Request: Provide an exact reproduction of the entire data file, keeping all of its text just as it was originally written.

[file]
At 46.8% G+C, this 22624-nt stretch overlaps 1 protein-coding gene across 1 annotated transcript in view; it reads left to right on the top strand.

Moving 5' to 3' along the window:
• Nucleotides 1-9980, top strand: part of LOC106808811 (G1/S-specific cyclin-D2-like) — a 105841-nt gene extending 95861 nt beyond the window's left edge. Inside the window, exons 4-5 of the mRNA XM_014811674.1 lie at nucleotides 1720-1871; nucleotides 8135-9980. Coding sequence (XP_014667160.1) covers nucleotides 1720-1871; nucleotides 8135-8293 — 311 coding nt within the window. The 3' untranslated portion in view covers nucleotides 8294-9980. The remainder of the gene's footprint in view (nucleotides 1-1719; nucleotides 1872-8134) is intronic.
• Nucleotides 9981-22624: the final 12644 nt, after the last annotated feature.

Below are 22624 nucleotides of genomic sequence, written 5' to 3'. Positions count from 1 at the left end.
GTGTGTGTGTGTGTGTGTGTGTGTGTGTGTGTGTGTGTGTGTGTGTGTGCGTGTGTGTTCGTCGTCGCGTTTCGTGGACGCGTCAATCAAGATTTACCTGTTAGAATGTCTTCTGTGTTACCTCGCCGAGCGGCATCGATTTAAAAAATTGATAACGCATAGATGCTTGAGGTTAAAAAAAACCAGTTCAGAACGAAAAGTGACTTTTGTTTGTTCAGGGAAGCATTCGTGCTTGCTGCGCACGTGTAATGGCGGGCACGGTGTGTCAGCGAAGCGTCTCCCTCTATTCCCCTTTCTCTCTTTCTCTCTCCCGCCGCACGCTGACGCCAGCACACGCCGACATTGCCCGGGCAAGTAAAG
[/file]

At 46.8% G+C, this 22624-nt stretch overlaps 1 protein-coding gene across 1 annotated transcript in view; it reads left to right on the top strand.

Moving 5' to 3' along the window:
• Nucleotides 1-9980, top strand: part of LOC106808811 (G1/S-specific cyclin-D2-like) — a 105841-nt gene extending 95861 nt beyond the window's left edge. Inside the window, exons 4-5 of the mRNA XM_014811674.1 lie at nucleotides 1720-1871; nucleotides 8135-9980. Coding sequence (XP_014667160.1) covers nucleotides 1720-1871; nucleotides 8135-8293 — 311 coding nt within the window. The 3' untranslated portion in view covers nucleotides 8294-9980. The remainder of the gene's footprint in view (nucleotides 1-1719; nucleotides 1872-8134) is intronic.
• Nucleotides 9981-22624: the final 12644 nt, after the last annotated feature.

Below are 22624 nucleotides of genomic sequence, written 5' to 3'. Positions count from 1 at the left end.
GTGTGTGTGTGTGTGTGTGTGTGTGTGTGTGTGTGTGTGTGTGTGTGTGCGTGTGTGTTCGTCGTCGCGTTTCGTGGACGCGTCAATCAAGATTTACCTGTTAGAATGTCTTCTGTGTTACCTCGCCGAGCGGCATCGATTTAAAAAATTGATAACGCATAGATGCTTGAGGTTAAAAAAAACCAGTTCAGAACGAAAAGTGACTTTTGTTTGTTCAGGGAAGCATTCGTGCTTGCTGCGCACGTGTAATGGCGGGCACGGTGTGTCAGCGAAGCGTCTCCCTCTATTCCCCTTTCTCTCTTTCTCTCTCCCGCCGCACGCTGACGCCAGCACACGCCGACATTGCCCGGGCAAGTAAAG